Years ago our family was travelling through Eastern France, and we stopped in the beautiful town of Annecy for lunch and a stroll. We were in Annecy-le-Vieux, the old part of town and we randomly chose a restaurant at which to have lunch. Our restaurant was one of the ones on the right side of the canal in the photo below. The canal encircles the ancient prison.
We sat outside, the sun was out, it was about 70 degrees – we didn’t think it could get much better than this. But we were wrong.
My husband and I chose the local specialty Tartiflette for lunch. Tartiflette is a potato dish baked with a cheese called Reblochon, one of the cheeses of the Savoie province of France which we were in. The Tartiflette was extremely memorable, but Reblochon is now one of my favorite all-time stinky French cheeses.
Reblochon is a cows’ milk cheese with a washed rind. It smells like, well, you’re in a cow paddy. But cheeses never taste as bad as they smell, do they?
Within the rind, Reblochon is a rich, velvet-like cheese that is perfect as is, served with my fruit and nut bread, or baked into tarts, or with potatoes, like this Tartiflette recipe.
When we got back to the states, I was so thrilled to discover that I could order Reblochon from fromages.com. Fromages.com has a recipe for Tartiflette, as well as an interesting history on Reblochon. (I learned that it’s actually made from a mix of milk from three different cow breeds!)
Then I happened upon a Tartiflette recipe in Anthony Bourdain’s Les Halles Cookbook. I have to quote him on what he states about Reblochon:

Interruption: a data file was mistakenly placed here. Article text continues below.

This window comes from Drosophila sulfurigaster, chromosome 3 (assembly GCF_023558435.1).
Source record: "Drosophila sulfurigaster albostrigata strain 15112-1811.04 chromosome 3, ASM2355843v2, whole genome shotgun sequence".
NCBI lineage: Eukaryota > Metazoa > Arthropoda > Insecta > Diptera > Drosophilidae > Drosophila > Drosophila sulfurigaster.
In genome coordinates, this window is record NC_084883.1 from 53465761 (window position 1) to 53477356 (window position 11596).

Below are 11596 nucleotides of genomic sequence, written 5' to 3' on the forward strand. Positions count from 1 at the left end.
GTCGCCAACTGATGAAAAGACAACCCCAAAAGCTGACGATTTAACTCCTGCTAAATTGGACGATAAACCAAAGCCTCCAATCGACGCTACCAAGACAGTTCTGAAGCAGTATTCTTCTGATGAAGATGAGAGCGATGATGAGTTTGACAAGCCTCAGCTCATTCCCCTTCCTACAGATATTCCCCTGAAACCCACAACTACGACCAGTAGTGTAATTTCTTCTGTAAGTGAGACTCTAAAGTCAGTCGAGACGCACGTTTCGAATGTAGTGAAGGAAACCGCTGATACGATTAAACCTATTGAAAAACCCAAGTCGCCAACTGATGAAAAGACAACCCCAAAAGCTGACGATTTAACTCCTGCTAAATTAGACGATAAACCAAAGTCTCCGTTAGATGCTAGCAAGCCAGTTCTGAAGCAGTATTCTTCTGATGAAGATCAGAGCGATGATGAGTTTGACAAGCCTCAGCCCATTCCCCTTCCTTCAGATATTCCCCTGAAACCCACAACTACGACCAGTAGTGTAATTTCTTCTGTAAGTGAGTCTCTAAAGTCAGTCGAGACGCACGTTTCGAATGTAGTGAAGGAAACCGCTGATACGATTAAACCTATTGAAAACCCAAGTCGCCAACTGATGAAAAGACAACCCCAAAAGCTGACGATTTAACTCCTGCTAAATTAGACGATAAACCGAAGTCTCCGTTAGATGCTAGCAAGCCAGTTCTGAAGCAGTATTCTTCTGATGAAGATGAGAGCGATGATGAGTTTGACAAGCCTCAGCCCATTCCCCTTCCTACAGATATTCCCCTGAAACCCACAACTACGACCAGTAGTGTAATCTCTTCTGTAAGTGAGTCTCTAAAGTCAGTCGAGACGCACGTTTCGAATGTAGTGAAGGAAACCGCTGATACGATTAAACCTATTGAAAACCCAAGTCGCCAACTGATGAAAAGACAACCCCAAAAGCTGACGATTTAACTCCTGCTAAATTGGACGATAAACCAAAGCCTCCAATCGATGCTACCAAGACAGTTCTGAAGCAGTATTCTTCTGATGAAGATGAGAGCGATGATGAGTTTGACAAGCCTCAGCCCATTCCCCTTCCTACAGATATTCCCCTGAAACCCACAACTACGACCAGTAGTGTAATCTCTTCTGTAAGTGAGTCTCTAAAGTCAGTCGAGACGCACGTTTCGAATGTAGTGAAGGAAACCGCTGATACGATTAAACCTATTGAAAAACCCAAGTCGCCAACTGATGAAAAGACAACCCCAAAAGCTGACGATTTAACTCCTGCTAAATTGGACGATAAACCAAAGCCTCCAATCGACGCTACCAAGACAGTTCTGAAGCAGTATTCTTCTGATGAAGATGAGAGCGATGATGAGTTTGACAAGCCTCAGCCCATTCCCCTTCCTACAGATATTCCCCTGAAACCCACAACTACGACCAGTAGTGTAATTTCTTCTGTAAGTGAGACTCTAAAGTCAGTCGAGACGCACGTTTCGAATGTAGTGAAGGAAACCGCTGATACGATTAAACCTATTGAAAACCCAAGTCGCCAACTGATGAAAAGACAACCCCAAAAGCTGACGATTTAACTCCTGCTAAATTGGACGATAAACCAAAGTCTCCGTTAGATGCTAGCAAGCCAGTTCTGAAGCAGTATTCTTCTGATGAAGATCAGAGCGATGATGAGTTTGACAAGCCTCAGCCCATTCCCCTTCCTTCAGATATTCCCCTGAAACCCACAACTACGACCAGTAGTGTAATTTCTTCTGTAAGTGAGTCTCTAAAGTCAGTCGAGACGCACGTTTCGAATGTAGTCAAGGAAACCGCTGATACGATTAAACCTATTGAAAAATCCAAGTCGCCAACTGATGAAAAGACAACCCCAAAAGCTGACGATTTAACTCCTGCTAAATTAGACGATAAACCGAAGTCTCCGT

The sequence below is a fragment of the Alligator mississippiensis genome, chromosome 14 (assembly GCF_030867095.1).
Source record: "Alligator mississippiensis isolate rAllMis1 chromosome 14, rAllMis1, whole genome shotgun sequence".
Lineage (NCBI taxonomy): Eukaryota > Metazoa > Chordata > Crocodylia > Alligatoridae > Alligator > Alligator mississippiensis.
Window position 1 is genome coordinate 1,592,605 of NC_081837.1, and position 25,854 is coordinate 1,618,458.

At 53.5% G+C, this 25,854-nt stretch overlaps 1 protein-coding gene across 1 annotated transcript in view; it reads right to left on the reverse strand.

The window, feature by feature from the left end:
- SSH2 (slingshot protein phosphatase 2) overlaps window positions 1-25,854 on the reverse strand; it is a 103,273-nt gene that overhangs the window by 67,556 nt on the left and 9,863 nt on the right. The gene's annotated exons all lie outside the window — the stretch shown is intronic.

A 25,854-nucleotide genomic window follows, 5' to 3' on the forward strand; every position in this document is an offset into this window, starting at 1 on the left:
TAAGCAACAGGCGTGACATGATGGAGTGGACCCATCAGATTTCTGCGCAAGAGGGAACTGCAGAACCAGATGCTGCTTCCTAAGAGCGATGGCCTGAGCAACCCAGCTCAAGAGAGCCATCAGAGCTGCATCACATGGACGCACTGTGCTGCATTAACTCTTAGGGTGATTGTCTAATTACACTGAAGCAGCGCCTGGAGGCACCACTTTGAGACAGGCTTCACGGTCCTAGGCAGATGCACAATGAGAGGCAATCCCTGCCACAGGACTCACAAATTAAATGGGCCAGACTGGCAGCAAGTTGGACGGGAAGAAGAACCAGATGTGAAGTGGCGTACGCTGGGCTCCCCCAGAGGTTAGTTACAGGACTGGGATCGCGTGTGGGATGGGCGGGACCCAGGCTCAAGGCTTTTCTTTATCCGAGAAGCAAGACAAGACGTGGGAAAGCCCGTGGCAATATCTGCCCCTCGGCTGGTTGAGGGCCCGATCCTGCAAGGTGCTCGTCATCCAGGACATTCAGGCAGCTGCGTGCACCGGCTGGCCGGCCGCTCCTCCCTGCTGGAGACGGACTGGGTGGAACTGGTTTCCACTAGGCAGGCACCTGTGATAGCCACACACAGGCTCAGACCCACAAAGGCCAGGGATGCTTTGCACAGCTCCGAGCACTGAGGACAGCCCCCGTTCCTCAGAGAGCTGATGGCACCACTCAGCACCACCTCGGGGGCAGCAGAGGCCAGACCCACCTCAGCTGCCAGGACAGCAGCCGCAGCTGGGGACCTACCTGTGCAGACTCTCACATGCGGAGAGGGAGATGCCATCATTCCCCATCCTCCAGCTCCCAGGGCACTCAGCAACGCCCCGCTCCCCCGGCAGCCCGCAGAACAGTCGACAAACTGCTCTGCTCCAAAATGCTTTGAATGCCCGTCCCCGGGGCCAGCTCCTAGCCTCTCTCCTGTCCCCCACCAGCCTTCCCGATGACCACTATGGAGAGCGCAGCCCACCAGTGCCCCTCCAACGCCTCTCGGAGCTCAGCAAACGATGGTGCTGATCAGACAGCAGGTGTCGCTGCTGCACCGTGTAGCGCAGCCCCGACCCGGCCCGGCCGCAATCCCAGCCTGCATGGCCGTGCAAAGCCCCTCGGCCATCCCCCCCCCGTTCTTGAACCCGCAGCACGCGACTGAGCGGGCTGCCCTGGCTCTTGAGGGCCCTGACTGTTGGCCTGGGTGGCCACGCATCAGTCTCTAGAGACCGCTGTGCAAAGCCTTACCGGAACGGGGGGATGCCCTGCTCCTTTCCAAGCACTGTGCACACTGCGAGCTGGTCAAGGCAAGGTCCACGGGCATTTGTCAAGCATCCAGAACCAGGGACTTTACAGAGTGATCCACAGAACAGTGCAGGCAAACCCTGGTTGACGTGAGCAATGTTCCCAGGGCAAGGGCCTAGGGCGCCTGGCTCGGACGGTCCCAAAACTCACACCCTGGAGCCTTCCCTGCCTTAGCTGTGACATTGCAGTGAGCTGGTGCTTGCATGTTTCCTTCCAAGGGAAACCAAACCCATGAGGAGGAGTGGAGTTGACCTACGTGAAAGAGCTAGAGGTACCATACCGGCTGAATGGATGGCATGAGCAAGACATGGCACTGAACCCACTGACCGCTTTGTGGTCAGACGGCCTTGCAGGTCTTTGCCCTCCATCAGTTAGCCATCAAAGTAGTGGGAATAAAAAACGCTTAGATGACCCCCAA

“Here’s more evidence that you can never have too much cheese, bacon, or starch.”
So here’s the recipe from Mr. Bourdain’s cookbook:
2 1/2 pounds potatoes, peeled (I use russet)
2 tablespoons vegetable oil
1 medium onion, thinly sliced
1/2 pound slab bacon, cut into small dice
3/4 cup white wine
salt and pepper
1 pound Reblochon cheese
large sauté pan
round, ovenproof dish
Preheat the oven to 350 degrees. Place the potatoes in the large pot, cover with water, and bring to a boil. Cook for about 20 minutes, or until the potatoes are easily pierced with the paring knife. Remove from the heat, drain, and let sit until they are cool enough to handle. Cut the potatoes into a small dice and set aside.
In the large sauté pan, heat the oil over high heat and add the onion. Cook over high heat for about 5 minutes, until golden brown, then add the bacon and cook for another 5 minutes, stirring occasionally.
Add the potatoes and wine and season with salt and pepper. Cook for 10 minutes over medium heat, stirring occasionally.
Remove the mixture from the heat and place half of it in the round, ovenproof dish. Spread half the Reblochon atop the potato mixture.
Cover this with the other half of the potato mixture. Top with the remainder of the cheese.
Bake in the oven for 20 minutes, or until golden brown and bubbling. Serve hot.
As you can tell, I used four ramekins for the tartiflette.
You can prepare the tartiflette as one large casserole, like this one I made last year, but I wouldn’t make it in a deep dish pan because the cheese to potato ratio is critical!
Also, when searching online for how tartiflette is presented, because I find it challenging to photograph, I came across other ways to prepare tartiflette. You can place the whole wheel of cheese over the potatoes, or slice it horizontally first.
note: You can make Tartiflette with a different cheese, but please don’t. You’re missing the whole point. This dish really requires this stinky cheese, and you’ll be amazed at how smooth and mild Reblochon is with the potatoes. I personally love the rind, but my husband doesn’t, so I trimmed it.
photo from Annecy